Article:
Your implementation should be able to deal with this behavior - at the very
least the content of the site shouldn't present assumptions about the
current state of the browser if you've only checked that state at the
beginning of the session.

Again, sorry for the lecture. I'm a human factors consultant by trade so
this kind of thing hits home. ;^)

In any case I hope this helps,

Jim Davis
Aug 31 '05 #3
"Jim Davis" <ne********@vbo ston.com> writes:
document.getEle mentsByTagName( 'BODY')[0].clientHeight
Why this convoluted way of getting at document.body? I don't think
there is a browser implementing document.getEle mentsByTagName and not
document.body (document.body was implemented by IE 3) both are part of
the W3C DOM level 1 HTML standard).

The clientHeight property is not standardized (it was introduced by IE
4), nor is its position on the body element. If one wants to find the
size of the browser's document viewport, the FAQ has more general ways
of doing it: <URL:http://jibbering.com/faq/#FAQ4_9>
Of course just because their browser STARTS at that size is no reason to
assume that they'll leave it that size for the duration of their session.


Ah, yes. The devil is in the details, too.
At least, after a page has loaded, the user can see what he is doing by
resizing it.

/L
--
Lasse Reichstein Nielsen - lr*@hotpop.com
DHTML Death Colors: <URL:http://www.infimum.dk/HTML/rasterTriangleD OM.html>
'Faith without judgement merely degrades the spirit divine.'
Aug 31 '05 #4
"Lasse Reichstein Nielsen" <lr*@hotpop.com > wrote in message
news:ll******** **@hotpop.com.. .
"Jim Davis" <ne********@vbo ston.com> writes:
document.getEle mentsByTagName( 'BODY')[0].clientHeight
Why this convoluted way of getting at document.body? I don't think
there is a browser implementing document.getEle mentsByTagName and not
document.body (document.body was implemented by IE 3) both are part of
the W3C DOM level 1 HTML standard).


Is there there any better answer than "that's what worked off the top of my
head"? ;^)

Isn't the great thing about JavaScript that there's ALWAYS another way (and
usually a better way) to do something?
The clientHeight property is not standardized (it was introduced by IE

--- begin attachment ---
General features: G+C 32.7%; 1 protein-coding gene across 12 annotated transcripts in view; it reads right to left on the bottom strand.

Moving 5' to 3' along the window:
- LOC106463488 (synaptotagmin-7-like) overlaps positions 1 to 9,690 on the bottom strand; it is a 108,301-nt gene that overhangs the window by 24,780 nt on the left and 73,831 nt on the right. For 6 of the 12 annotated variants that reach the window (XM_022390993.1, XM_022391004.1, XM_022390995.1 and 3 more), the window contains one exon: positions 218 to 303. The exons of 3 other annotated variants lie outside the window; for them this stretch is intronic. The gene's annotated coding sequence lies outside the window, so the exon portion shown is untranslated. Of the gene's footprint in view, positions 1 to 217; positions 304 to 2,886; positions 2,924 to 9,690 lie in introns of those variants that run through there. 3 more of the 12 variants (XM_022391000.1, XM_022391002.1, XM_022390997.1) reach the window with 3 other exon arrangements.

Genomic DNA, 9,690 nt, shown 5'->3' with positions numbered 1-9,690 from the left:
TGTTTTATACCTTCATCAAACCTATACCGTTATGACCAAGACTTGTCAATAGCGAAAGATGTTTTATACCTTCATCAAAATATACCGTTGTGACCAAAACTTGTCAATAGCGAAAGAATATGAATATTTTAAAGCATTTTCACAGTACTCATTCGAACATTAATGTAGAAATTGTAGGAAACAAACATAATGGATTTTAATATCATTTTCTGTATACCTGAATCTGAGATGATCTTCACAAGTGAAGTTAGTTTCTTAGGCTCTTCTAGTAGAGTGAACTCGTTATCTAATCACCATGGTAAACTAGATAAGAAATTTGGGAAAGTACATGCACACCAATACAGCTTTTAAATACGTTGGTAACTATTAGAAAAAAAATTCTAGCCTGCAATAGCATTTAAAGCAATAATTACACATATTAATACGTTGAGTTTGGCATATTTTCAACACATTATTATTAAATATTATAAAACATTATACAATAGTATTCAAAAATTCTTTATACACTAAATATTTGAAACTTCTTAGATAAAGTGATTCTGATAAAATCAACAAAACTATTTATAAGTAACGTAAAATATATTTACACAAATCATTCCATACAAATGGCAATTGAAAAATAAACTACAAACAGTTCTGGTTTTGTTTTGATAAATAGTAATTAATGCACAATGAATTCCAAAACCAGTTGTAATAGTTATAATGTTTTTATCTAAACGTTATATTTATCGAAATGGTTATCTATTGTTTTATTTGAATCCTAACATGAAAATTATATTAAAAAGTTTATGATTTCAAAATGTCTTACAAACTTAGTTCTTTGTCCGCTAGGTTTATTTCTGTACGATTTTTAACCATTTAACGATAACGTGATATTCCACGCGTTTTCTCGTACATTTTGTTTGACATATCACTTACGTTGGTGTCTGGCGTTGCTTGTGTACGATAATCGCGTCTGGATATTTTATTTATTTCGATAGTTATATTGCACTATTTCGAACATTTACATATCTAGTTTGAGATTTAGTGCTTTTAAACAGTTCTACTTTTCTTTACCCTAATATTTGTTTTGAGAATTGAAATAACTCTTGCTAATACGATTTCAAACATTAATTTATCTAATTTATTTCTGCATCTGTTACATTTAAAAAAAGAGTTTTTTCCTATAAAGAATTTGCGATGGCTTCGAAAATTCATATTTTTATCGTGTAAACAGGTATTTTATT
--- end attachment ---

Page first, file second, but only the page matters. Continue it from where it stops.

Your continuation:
4), nor is its position on the body element. If one wants to find the
size of the browser's document viewport, the FAQ has more general ways
of doing it: <URL:http://jibbering.com/faq/#FAQ4_9>


Then, by all means, use the better code. As I noted, I only tested on IE 6x
and FireFox 1x (clientHeight is supported in both).

The primary point was NOT to use the screen size for such a decision.
Of course just because their browser STARTS at that size is no reason to
assume that they'll leave it that size for the duration of their session.


Ah, yes. The devil is in the details, too.
At least, after a page has loaded, the user can see what he is doing by
resizing it.


Exactly... really until you constantly check for changes you're making broad
assumptions about an environment with one check. From a usability POV this
is just isn't good.

Jim Davis
Aug 31 '05 #5
Jim Davis wrote:
2) Your "hiding" comments are broken - you're beginning the
comments ("<!--") but never ending them ("// -->").
Ick! That fixed it. I feel very silly now. Thanks to you and
Martin for pointing this out. I just couldn't see for looking that
I'd made that mistake once and copied it into both bits of code.
Sometimes IE doesn't help by running broken code, so that you think
the error is a mistake in another browser. (Most of the page is in
PHP, but the size stuff has to be client side. I don't use
Javascript much and it shows!)
I think that you're concept is flawed. You don't want the screen
size- you want to the browser size. It's wrong to assume that the
user will always run their browser maximized... and even if the
browser were maximized the screen real-estate useful for a web
page is whittled away by tool bars, explorer bars, search bars,
favorites bars and candy bars.


I agree - this was just a first stab. I'll use the method suggested
in <URL:http://jibbering.com/faq/#FAQ4_9> The next step after that
is to deal with window resizes during the same session. I have to
move in fairly small steps or I'd never get anything working...

Thanks again,

Karin
Sep 1 '05 #6